“Kid, if you’re unsure how she feels, how the fuck am I supposed to know?”

“But aren’t you…”

He’s gone. The bar. The barmaids. The stiletto girls. Just dark. Quiet. Except for the roar of the engine.

“You coming?” Anderson asks.

“C’mon,” Cassie adds impatiently.

“I always wondered why I created you four.” Always wondered what parts of me each of them represents. Mackie and Anderson, the violence and anger buried deep inside me. But what role do the girls play? Chrysanthemum, the lustful? Cassie, the impatient?

“Not every thing has to be psychoanalyzed,” says Chrysanthemum. “We’re just who you turn to when you need to make sense of something. You grew us from nothing. Just fictional characters you embodied demons in. We used to be just a thing you did, until you made us into something more. All this is you.”

Mackie? Gone. Anderson? Gone. Cassie? Gone. It’s just me and Chrysanthemum in all her nakedness. She walks circles around me, her hand brushing my shoulder ever so often. She lifts her long, polished nail – red, of course – against my cheek and leans in close, her lips closing in on mine.

“I am the person you once thought you were. The person who only looked out for himself. But you were never that hard. Never that cold. You shut off the world because you thought it was the only way to keep yourself safe. Letting others in made you vulnerable. And,” she laughs, “I guess you were right. You shouldn’t never had opened yourself to that pain. Because what has it gotten you? Where has it gotten you?”

“Hush,” I say.

She moves back, the Cadillac door opens and she gets into the car.

“You’re wrong about me.”

“Am I?” And she too has gone.

Stream of Consciousness

“It’s not as much fun to pick up the pieces”

“It’s a fucking ziggurat,” Mackie spits out. “Look the way it towers out of fucking nowhere.” Anderson just smiles through bloodstained teeth. The three of them, some psychotropic fight club, had been at it for hours. At the penultimate round, Anderson reached around the poor fuck’s neck and sunk his teeth in. Moves like that earn the name hillbilly vampire, perks Cassie. She’s in the convertible smoking the last of their cigarettes. The buildings indiscernible. Etchings of some eldritch origin. Upon closer inspection, the poor fuck is still breathing. Uncertain for how much longer, though.

“In Autumn,” Anderson quips, “you can taste the sin on the teeth of those who eat.” Chrysanthemum chews her nails. She’s in the driver’s seat watching the orange glow pulsate from behind the billowing smoke. “Don’t mind her,” Anderson adds, “she ages in reverse.”

“Depression isn’t a career choice,” she says. “It’s a fucking destination you take where you’re on the road.” At this, Cassie gets off and walks to the poor fuck’s near-corpse. “Where do we go when we die, Mum?”

“No one knows, really,” she says. “Where do any of us go when we fall asleep, dear?”

The eyes, they’re bloodshot. “We go north,” Mackie says. “We go north and we find another one to fight.”

The four of them pile into the convertible. Are you coming? Some time. Yes. Some time to think, if you’d be so kind. No time for kindness, kid. One shot ride. We’re going to the fucking Ziggurat.

I turn my attention to the road turned off the edge. Powder blue sweater and matching eyes. Depression isn’t a career path. It isn’t a destination. It’s an obstacle. An inconvenience that I have to suffer in order to get to the other side.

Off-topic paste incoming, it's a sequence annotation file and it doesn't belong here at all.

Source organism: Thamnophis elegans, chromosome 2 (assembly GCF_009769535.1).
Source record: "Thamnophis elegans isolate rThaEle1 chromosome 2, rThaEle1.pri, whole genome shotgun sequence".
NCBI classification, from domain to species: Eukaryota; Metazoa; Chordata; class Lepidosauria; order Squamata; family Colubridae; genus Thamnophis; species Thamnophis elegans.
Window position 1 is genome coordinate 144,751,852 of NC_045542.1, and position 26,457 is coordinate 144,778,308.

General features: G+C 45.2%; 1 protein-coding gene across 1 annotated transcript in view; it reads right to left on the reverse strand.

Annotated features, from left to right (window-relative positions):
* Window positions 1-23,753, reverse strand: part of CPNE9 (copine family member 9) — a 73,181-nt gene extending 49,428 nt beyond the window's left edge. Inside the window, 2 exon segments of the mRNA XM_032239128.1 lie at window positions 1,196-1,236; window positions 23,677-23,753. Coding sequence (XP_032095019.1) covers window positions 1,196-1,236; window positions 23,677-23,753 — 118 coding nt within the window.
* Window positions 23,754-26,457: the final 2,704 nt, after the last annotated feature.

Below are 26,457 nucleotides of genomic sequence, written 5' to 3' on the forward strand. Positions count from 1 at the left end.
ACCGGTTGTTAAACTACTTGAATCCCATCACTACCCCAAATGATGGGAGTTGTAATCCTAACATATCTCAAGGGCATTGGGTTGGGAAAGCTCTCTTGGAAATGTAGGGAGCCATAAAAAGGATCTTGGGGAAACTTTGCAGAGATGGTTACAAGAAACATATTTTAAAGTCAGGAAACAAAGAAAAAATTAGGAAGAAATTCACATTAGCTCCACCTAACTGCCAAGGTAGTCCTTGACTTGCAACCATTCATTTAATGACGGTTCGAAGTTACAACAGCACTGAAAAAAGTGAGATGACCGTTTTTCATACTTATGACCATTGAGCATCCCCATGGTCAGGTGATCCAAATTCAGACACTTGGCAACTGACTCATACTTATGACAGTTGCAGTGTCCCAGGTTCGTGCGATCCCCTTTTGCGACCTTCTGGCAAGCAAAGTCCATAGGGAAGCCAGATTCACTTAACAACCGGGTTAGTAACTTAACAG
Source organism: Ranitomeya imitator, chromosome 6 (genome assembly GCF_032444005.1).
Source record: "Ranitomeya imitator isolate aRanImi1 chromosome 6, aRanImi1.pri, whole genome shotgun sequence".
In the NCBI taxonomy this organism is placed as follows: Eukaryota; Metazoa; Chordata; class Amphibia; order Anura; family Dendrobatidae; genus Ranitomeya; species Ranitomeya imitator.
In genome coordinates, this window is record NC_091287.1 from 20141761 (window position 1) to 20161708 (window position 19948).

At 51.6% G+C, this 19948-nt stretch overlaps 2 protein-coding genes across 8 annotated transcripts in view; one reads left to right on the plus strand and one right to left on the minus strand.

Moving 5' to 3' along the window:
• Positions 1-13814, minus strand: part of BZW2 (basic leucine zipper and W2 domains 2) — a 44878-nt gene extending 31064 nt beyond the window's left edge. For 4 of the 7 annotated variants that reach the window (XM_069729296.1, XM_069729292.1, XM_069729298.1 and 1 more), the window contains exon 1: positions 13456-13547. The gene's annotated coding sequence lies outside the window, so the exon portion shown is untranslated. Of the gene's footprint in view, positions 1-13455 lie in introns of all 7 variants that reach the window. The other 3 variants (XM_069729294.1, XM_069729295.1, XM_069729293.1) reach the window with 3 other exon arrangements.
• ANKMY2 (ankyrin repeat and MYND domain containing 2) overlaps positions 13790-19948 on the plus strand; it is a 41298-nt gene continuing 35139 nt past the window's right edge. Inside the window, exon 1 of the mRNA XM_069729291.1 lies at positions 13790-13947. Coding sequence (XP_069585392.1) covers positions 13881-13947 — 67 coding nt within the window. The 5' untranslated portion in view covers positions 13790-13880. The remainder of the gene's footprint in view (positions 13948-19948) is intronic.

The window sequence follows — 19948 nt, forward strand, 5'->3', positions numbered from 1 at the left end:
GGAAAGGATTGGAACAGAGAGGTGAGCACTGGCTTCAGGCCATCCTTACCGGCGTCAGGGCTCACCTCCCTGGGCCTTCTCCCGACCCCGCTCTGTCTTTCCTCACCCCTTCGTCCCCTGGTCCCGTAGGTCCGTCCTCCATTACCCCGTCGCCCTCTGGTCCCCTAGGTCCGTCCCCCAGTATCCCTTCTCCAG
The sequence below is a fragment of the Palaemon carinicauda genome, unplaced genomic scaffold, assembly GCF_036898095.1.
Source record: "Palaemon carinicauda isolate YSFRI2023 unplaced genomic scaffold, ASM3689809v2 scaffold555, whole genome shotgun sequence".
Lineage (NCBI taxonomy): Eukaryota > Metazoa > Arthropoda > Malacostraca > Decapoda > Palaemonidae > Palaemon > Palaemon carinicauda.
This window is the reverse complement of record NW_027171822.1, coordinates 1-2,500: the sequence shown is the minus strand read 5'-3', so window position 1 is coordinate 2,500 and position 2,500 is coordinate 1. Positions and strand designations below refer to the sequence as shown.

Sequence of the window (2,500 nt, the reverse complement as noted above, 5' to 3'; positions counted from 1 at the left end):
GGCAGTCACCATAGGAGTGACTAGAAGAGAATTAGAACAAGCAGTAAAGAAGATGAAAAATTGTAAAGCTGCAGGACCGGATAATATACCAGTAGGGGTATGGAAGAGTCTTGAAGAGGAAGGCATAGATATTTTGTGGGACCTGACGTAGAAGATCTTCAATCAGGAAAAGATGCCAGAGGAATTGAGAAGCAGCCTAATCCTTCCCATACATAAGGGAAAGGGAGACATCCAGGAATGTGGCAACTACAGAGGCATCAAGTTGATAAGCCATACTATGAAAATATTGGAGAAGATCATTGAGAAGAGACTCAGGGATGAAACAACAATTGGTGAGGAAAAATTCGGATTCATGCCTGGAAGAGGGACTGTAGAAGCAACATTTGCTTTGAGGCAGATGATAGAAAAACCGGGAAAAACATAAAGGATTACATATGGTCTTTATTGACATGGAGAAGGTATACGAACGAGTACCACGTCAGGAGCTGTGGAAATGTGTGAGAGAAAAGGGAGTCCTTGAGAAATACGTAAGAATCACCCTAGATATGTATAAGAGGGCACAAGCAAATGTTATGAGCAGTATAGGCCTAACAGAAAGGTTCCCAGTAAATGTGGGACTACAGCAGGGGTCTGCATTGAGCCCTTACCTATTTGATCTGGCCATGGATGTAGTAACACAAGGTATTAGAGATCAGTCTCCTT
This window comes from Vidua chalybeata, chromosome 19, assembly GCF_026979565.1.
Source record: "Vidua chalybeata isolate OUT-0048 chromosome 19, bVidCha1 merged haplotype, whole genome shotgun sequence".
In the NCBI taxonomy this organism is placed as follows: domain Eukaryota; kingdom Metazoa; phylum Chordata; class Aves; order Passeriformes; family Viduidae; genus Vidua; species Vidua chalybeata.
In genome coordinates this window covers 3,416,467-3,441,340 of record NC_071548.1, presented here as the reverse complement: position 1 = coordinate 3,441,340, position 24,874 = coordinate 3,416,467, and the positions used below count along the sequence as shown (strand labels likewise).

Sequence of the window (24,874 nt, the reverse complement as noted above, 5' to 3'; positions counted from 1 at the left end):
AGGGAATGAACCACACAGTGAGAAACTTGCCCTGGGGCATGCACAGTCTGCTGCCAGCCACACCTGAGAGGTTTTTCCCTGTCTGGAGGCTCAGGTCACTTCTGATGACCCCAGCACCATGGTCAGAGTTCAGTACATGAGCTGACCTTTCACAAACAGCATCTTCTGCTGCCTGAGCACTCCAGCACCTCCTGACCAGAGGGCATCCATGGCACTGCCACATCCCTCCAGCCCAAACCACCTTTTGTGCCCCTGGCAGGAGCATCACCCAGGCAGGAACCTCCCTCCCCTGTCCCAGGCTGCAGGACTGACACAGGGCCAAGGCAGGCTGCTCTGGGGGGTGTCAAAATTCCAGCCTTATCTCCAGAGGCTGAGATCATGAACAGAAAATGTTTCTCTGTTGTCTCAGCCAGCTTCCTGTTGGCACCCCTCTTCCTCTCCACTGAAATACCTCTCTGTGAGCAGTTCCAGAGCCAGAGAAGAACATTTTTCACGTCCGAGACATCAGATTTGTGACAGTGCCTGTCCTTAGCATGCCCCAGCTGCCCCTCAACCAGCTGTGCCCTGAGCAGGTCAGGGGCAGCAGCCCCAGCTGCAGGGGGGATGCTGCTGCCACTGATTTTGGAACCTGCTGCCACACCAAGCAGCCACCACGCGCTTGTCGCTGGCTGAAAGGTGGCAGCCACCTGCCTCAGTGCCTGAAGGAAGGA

“Funny you mention the other side,” Anderson laughs. “Why did the chicken cross the road?” At this, Chrysanthemum guns the engine and they dart away. “The end is not near where we start. Or some shit like that.”


All that may be

Last night’s post is my last “real” post of the year. It’s a better, less raw, version of an earlier-but-now-deleted post.

It’s not a secret how terrible second half of the year has been. From not getting the position I wanted to the devastating loss of three beautiful people. Not that the first half wasn’t terrible, but it pales in comparison. Losing stuff to some punk kids doesn’t hold against some punk kid taking people from my life.

It’s not that I took it well in the months that followed; it’s that I had Shaun living with me to distract me from falling into that black hole of despair. Sometimes I slip into the hypothetical realms not getting that phone call that night because no one survived. And I remember my words to Monica echoing from the past—I can’t lose her. Not like this.

While life goes on, it’s hard to reach a sense of normalcy. Especially when your life changes abruptly. In that sense, old characters started snaking into my mind. When someone started reading my blog, it just so happens it was a Mackie/Anderson post. It seemed almost too coincidental. That the characters that resurfaced would appear again on my notifications. And I wondered what they’d be doing now. 

See, their story never ended. They just weren’t needed anymore. 

Mackie and Anderson will return in 2019. I’ll be reworking my “Letters of Resignation” in 2019. I’ll be Bullet Journaling in 2019. I’ll be keeping a book log to write reviews again. I’ll be quitting Tumblr in 2019. Whittle my distractions in 2019. I’ll be making an attempt to be a more mindful human being, living in the moment and making memories with those I love. It’s an an attempt to be a better person, son, brother, father, worker, friend (boyfriend?). 

What follows between now and then will be fragments, unpublished material saved in my drafts, and excerpts from my personal journal. 


Listening to demons

God sits at the end of the bar, nursing the strongest whisky he can muster. Boozed breath evaporates sobriety the moment I walk into the place. God isn’t a man, though he prefers the male pronouns. He isn’t a woman, either. He isn’t much of anything. Just an idea that we all have regardless if we believe in him. He is a state of gender confusion. The gray tinge between what’s binary and what lays beyond my comprehension.